An independent celebrant will work very closely with the couple. Building a relationship with them. Getting to know them and designing something utterly individual for them. Often allowing them more time and attention on the day itself too.
When couples regularly put huge effort into customising the menu choice, the florals and styling, the stationery, the music and much more in creating their day, it makes sense that for many of them personalising and crafting their vows with care and attention is naturally expected. The sometimes functional legal process of a civil ceremony can be jarring to the celebratory tone.
Woodland Weddings, Tipi Tents Weddings, Rustic DIY Weddings
Many modern wedding locations particularly say tipi tent locations, woodland settings, farm venues and creative spaces will not necessarily find that the absence of a civil ceremony license is a problem or a barrier to booking for their target market couple, especially if the desired number of weddings is relatively low. Whereas a mainstream venue with desires to host 100 weddings a year will undoubtedly find it a necessary feature (for now anyway).
The Future of Wedding Ceremonies
Significant steps towards law change have been taken during the past few years. With recommendations by The Law Commission to widen who can officiate a legal wedding to incorporate different faiths and beliefs. This is more reflective of society than in 1949 when the current Marriage Act we follow became law. Whilst this is currently in the hands of government (and delayed) it looks likely that a wider group of officiants will be granted permission to legally marry couples in a more flexible selection of locations. Places where the license will sit with the celebrant rather than currently with the venue. Certainly one to keep on top of…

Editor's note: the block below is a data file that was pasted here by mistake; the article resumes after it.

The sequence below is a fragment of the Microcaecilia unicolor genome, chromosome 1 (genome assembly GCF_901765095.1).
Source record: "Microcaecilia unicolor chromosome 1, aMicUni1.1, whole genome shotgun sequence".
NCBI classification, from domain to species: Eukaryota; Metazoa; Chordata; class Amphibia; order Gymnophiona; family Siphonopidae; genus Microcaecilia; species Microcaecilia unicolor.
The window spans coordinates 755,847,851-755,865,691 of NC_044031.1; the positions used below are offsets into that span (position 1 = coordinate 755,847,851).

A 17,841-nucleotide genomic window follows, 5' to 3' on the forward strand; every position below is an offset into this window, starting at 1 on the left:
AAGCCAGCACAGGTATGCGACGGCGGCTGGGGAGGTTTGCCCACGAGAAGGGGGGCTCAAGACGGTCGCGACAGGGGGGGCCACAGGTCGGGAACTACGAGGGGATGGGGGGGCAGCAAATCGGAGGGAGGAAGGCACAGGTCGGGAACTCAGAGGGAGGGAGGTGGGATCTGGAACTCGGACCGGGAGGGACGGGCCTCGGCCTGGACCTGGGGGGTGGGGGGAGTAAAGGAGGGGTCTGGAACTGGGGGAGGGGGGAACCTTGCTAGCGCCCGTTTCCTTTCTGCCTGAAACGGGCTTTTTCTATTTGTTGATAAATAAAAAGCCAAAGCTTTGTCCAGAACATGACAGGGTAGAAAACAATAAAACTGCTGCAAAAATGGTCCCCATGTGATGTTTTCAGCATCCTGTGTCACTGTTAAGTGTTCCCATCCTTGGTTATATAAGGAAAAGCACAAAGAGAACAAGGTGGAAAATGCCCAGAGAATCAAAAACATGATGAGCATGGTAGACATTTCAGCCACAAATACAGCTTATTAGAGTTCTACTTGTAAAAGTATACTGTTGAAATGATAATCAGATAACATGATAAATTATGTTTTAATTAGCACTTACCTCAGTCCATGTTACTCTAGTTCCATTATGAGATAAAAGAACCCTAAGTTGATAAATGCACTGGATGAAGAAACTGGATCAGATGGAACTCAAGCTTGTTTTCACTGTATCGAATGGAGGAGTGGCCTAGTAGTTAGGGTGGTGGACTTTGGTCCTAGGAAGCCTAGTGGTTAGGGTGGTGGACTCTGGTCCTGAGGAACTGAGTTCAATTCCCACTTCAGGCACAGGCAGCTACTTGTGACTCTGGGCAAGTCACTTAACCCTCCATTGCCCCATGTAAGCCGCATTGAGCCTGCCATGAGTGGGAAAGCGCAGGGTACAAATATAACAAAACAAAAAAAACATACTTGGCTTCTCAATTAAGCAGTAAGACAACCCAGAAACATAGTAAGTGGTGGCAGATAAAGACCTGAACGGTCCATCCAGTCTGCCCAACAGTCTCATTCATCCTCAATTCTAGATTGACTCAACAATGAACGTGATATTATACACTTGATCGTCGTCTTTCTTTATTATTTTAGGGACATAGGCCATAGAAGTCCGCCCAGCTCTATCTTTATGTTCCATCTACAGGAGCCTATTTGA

Other Licenses for New Wedding Venues
Whilst I’ve focused here on the license to host wedding ceremonies, it’s very important that the other licenses and permissions are sought relevant to your location before embarking on promoting and delivering weddings. You may need to consider Planning Permission and Change of Use, Permitted Development/28 day rule for temporary structures, Premises license and/or TENS (Temporary Events Notices) to cover live music and the sale of alcohol and more.
It’s important to get the right advice in these areas. This is something that I guide clients through and signpost to the right process when we are working privately.
Your Bible to Setting Up a Wedding Venue
There is a lot to consider when setting up to host weddings on your land or in your property. Not only the licenses and permissions but how do you package and create a desirable wedding offer that works? What do couples want? How do you reach them and find them? How do you sell to them? And how does the industry work overall in terms of suppliers and other businesses to support you?
For answers to this I have created a one-stop shop “bible” to guide your business planning and your strategy and in the early years. Getting you under the skin of this sector easily and quickly to avoid costly mistakes and press ahead with confidence and knowledge.
You can find details and purchase Business Insights 2024 here.
And for private and in-person consultancy, please do book in for a discovery call with me here.
To find celebrants in your area, go to the celebrant directory here.
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free guide:5 Wedding Venue Must-Haves